The long-awaited truth has finally come out of the shadow; albeit amid huge controversies. I wish the underlying reality hadn't taken so long to get out of endless speculation.
Following resurgent accusations from various quarters that Apple deliberately slows down iPhones, the Cupertino-based company has eventually officially broken the silence and admitted that it does so for a reason—which is in the utmost interest of the users. If it's really so, then why there hadn't been more clarity on the issue concerning throttling performance? Read on…
Why Apple Should Have Been Up Front About Slowing Down Older iPhones
Before putting light upon the said reason and whether or not it's in the interest of the users, let's look at the one question that millions of iPhone owners are asking, “Why has the company taken so long to officially reveal the truth?”
Maybe Apple didn't find it convenient to reveal the intention… Maybe the company thought it's doing the right job that ultimately serves the best interest of users, and hence it doesn't require an official revelation…
The Recent Controversies
Recently a Redditor showed Geekbench results taken before and after the battery in his iPhone 6s was replaced. He said that performance on his iPhone running iOS 11 has hugely increased after replacing the battery with a wear level around 20%.
A few days ago, Geekbench developer John Poole presented detailed test results of the iPhone 6s and 7. He examined the performance/battery age issues. Poole stated that the decreased performance was a combination of new features rolled into iOS updates and battery age.
He said that Apple has created a third state of iPhone performance without notifying users; adding that the feature was most recently applied to the iPhone 7 with iOS 11.2.
So, Can We Question Apple's Intention? Not Even One Bit…
The tech giant should have been more straightforward about slowing down older iPhones. It would have not just cleared away speculations in the nip itself but also not allowed the controversies to go on for so long.
I don't doubt Apple's intention (not even one bit) and can never buy the argument that it forces customers to upgrade their phones by making their old phones run slower.
“It would be beyond stupid and incredibly shortsighted for Apple to do this and, if it was actually true, would likely lead to tangles of a governmental and legal nature that no company like Apple would ever want to happen.
Instead, Apple is focusing attention on smoothing out the very high and quick peaks of power draw that can cause problems with older batteries.” TechCrunch's Matthew Panzarino
All I'm trying to assert that it'd have been better had there been more clarity. It was indeed not cool to keep users guessing as to what leads their devices to drastically slow down. By keeping virtually mum, Apple allowed the controversies to go on and let the doubters question its integrity.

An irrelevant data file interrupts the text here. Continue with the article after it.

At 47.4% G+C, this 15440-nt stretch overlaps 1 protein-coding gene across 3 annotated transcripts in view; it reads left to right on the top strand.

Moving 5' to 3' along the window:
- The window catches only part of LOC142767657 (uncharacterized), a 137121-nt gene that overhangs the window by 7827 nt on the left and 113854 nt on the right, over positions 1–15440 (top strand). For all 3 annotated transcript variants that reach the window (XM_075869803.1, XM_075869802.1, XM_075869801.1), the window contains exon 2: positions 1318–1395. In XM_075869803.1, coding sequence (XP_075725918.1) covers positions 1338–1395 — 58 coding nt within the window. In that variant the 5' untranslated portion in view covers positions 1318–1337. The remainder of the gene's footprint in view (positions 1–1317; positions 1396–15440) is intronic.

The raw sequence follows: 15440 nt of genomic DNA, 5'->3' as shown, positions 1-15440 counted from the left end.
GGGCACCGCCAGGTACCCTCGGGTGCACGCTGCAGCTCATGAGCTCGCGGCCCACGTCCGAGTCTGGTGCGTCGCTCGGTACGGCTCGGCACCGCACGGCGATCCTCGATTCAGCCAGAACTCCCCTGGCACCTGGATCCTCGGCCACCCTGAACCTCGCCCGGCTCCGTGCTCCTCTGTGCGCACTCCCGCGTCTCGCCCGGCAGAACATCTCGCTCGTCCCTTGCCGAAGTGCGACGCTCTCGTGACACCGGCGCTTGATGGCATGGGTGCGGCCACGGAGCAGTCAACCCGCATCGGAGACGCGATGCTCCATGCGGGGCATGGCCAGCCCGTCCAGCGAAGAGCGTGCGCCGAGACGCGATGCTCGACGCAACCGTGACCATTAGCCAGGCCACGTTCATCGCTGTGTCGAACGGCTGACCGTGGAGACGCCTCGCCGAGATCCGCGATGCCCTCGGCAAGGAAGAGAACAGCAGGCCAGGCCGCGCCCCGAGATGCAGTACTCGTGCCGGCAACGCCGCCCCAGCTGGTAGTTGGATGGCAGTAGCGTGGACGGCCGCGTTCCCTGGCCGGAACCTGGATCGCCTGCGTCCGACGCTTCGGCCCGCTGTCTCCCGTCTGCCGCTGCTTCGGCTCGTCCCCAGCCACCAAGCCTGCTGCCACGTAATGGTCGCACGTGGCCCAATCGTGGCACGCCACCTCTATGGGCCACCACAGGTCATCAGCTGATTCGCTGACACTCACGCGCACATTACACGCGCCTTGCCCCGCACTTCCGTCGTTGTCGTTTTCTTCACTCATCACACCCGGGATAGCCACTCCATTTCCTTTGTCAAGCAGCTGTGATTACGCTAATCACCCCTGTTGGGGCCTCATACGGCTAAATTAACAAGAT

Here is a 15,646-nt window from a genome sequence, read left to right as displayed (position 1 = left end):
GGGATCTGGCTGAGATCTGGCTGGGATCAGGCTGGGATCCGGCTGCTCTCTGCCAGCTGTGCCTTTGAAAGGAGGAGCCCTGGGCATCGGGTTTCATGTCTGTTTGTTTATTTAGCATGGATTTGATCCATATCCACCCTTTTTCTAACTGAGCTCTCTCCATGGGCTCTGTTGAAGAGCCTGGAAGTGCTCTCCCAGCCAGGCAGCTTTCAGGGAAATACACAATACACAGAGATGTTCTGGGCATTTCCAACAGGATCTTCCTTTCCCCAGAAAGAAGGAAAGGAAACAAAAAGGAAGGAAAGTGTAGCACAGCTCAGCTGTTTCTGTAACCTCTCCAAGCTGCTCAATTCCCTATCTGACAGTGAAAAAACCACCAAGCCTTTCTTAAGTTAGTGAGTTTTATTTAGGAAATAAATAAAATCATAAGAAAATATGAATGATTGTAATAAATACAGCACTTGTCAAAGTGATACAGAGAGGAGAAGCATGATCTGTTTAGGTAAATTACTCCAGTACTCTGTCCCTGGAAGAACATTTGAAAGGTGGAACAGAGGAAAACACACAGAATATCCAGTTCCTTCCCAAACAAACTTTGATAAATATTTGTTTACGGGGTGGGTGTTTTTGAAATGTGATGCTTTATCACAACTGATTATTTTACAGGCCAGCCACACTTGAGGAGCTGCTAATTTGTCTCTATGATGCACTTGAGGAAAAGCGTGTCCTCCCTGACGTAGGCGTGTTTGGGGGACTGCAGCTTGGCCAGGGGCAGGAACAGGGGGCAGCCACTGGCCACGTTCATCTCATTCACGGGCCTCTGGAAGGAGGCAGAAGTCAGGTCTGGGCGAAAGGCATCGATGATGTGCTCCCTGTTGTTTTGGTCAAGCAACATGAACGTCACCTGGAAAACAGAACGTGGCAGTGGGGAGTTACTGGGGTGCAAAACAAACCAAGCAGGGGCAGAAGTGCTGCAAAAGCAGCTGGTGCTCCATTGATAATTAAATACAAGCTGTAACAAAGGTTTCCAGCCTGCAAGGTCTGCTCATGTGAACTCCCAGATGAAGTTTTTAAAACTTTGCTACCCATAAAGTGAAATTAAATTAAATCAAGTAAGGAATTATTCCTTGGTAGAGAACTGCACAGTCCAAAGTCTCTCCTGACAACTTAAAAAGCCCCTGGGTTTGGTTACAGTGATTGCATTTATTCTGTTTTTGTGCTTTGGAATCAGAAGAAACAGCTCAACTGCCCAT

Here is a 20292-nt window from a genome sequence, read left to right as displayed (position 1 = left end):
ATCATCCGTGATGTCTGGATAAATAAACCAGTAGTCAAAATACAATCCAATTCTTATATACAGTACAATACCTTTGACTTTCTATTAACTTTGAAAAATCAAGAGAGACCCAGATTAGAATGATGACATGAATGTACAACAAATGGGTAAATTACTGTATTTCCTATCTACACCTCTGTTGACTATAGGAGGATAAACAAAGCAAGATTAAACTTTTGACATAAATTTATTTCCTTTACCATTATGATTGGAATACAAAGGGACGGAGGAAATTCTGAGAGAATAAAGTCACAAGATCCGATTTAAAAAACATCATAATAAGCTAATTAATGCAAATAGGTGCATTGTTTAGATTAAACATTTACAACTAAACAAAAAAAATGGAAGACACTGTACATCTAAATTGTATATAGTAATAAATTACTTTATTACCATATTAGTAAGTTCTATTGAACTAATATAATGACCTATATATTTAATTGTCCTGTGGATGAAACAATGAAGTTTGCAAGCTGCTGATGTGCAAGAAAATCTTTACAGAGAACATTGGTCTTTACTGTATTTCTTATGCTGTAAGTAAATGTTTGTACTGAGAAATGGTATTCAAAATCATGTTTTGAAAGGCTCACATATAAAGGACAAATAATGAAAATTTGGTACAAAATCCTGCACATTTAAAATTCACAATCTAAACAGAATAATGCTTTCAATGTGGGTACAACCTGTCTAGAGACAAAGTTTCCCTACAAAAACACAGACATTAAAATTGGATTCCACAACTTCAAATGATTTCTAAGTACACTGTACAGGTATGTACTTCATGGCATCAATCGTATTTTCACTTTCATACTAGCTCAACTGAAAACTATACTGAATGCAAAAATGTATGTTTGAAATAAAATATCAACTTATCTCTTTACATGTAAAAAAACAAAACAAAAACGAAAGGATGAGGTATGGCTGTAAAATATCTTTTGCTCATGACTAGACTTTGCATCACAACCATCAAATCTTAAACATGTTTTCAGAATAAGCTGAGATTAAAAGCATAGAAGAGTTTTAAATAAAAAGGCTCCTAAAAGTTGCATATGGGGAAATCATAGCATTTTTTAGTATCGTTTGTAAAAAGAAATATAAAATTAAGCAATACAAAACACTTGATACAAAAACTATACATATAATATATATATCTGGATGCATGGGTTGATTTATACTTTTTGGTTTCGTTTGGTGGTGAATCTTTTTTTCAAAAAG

Apple has stated that at peak times of performance, older lithium-ion batteries can’t handle demands that result in the entire device shutting down to “protect its electronic components.” It was the main reason behind the widespread shutdown issues on the iPhone 6 and iPhone 6s.
It's easy to go with the notion that Apple deliberately slows down older iPhones to forcing users to upgrade to the latest iPhone every year. But when you look at the root cause and try to see things from the right perspective, you will support Apple for killing the speed of the older iPhones to safeguard it from random shutdowns.
“Our goal is to deliver the best experience for customers, which includes overall performance and prolonging the life of their devices. Lithium-ion batteries become less capable of supplying peak current demands when in cold conditions, have a low battery charge or as they age over time, which can result in the device unexpectedly shutting down to protect its electronic components.
Last year we released a feature for iPhone 6, iPhone 6s and iPhone SE to smooth out the instantaneous peaks only when needed to prevent the device from unexpectedly shutting down during these conditions. We've now extended that feature to iPhone 7 with iOS 11.2, and plan to add support for other products in the future.” – Apple
One of the counter-arguments that are coming up from some quarters is that Apple should replace iPhone batteries instead of throttling performance.
The company replaces iPhone battery at $79 (iFixit offers iPhone battery replacement kit starting from $20). However, some people are demanding that the company should replace the battery free of cost.
As far as my opinion goes, I wouldn't ask the tech giant to replace the battery free of cost. All I would say to the world's most valuable brand as a user is just be a bit more upfront on this issue—at least from now onwards.
What's your take on this controversy? Share your thoughts in the comments below.
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